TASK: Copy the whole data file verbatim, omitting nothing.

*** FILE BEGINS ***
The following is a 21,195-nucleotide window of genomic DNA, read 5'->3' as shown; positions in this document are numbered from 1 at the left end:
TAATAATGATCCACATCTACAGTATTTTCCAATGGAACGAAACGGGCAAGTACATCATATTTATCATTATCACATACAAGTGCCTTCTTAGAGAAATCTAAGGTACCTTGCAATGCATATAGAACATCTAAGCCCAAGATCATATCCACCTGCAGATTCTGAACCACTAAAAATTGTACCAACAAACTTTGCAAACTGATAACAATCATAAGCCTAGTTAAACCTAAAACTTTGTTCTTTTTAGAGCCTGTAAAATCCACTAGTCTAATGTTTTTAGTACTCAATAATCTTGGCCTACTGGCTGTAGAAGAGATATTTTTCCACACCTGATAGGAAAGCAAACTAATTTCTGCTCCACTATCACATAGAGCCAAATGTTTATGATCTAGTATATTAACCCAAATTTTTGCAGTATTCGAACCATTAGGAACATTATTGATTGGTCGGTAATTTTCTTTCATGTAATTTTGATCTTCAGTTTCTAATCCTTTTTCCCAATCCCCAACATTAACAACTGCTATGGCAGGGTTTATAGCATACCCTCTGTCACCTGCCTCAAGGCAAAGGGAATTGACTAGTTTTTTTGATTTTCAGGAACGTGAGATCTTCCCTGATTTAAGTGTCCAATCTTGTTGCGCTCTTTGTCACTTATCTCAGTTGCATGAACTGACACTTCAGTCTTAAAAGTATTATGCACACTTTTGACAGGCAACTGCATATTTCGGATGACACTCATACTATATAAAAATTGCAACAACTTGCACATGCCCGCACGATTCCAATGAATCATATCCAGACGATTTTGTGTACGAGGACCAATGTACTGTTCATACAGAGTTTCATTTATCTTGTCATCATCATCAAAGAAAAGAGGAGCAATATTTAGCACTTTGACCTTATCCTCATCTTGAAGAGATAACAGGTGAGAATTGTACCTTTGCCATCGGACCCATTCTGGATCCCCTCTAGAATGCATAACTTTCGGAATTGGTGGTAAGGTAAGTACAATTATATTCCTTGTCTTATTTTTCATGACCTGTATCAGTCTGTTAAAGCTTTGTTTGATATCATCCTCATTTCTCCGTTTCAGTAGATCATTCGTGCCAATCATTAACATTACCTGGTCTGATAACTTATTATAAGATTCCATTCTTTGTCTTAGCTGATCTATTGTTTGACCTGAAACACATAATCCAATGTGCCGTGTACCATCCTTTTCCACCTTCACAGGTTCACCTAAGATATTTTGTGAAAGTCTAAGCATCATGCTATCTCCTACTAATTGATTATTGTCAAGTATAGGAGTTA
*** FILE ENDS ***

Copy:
The following is a 21,195-nucleotide window of genomic DNA, read 5'->3' as shown; positions in this document are numbered from 1 at the left end:
TAATAATGATCCACATCTACAGTATTTTCCAATGGAACGAAACGGGCAAGTACATCATATTTATCATTATCACATACAAGTGCCTTCTTAGAGAAATCTAAGGTACCTTGCAATGCATATAGAACATCTAAGCCCAAGATCATATCCACCTGCAGATTCTGAACCACTAAAAATTGTACCAACAAACTTTGCAAACTGATAACAATCATAAGCCTAGTTAAACCTAAAACTTTGTTCTTTTTAGAGCCTGTAAAATCCACTAGTCTAATGTTTTTAGTACTCAATAATCTTGGCCTACTGGCTGTAGAAGAGATATTTTTCCACACCTGATAGGAAAGCAAACTAATTTCTGCTCCACTATCACATAGAGCCAAATGTTTATGATCTAGTATATTAACCCAAATTTTTGCAGTATTCGAACCATTAGGAACATTATTGATTGGTCGGTAATTTTCTTTCATGTAATTTTGATCTTCAGTTTCTAATCCTTTTTCCCAATCCCCAACATTAACAACTGCTATGGCAGGGTTTATAGCATACCCTCTGTCACCTGCCTCAAGGCAAAGGGAATTGACTAGTTTTTTTGATTTTCAGGAACGTGAGATCTTCCCTGATTTAAGTGTCCAATCTTGTTGCGCTCTTTGTCACTTATCTCAGTTGCATGAACTGACACTTCAGTCTTAAAAGTATTATGCACACTTTTGACAGGCAACTGCATATTTCGGATGACACTCATACTATATAAAAATTGCAACAACTTGCACATGCCCGCACGATTCCAATGAATCATATCCAGACGATTTTGTGTACGAGGACCAATGTACTGTTCATACAGAGTTTCATTTATCTTGTCATCATCATCAAAGAAAAGAGGAGCAATATTTAGCACTTTGACCTTATCCTCATCTTGAAGAGATAACAGGTGAGAATTGTACCTTTGCCATCGGACCCATTCTGGATCCCCTCTAGAATGCATAACTTTCGGAATTGGTGGTAAGGTAAGTACAATTATATTCCTTGTCTTATTTTTCATGACCTGTATCAGTCTGTTAAAGCTTTGTTTGATATCATCCTCATTTCTCCGTTTCAGTAGATCATTCGTGCCAATCATTAACATTACCTGGTCTGATAACTTATTATAAGATTCCATTCTTTGTCTTAGCTGATCTATTGTTTGACCTGAAACACATAATCCAATGTGCCGTGTACCATCCTTTTCCACCTTCACAGGTTCACCTAAGATATTTTGTGAAAGTCTAAGCATCATGCTATCTCCTACTAATTGATTATTGTCAAGTATAGGAGTTA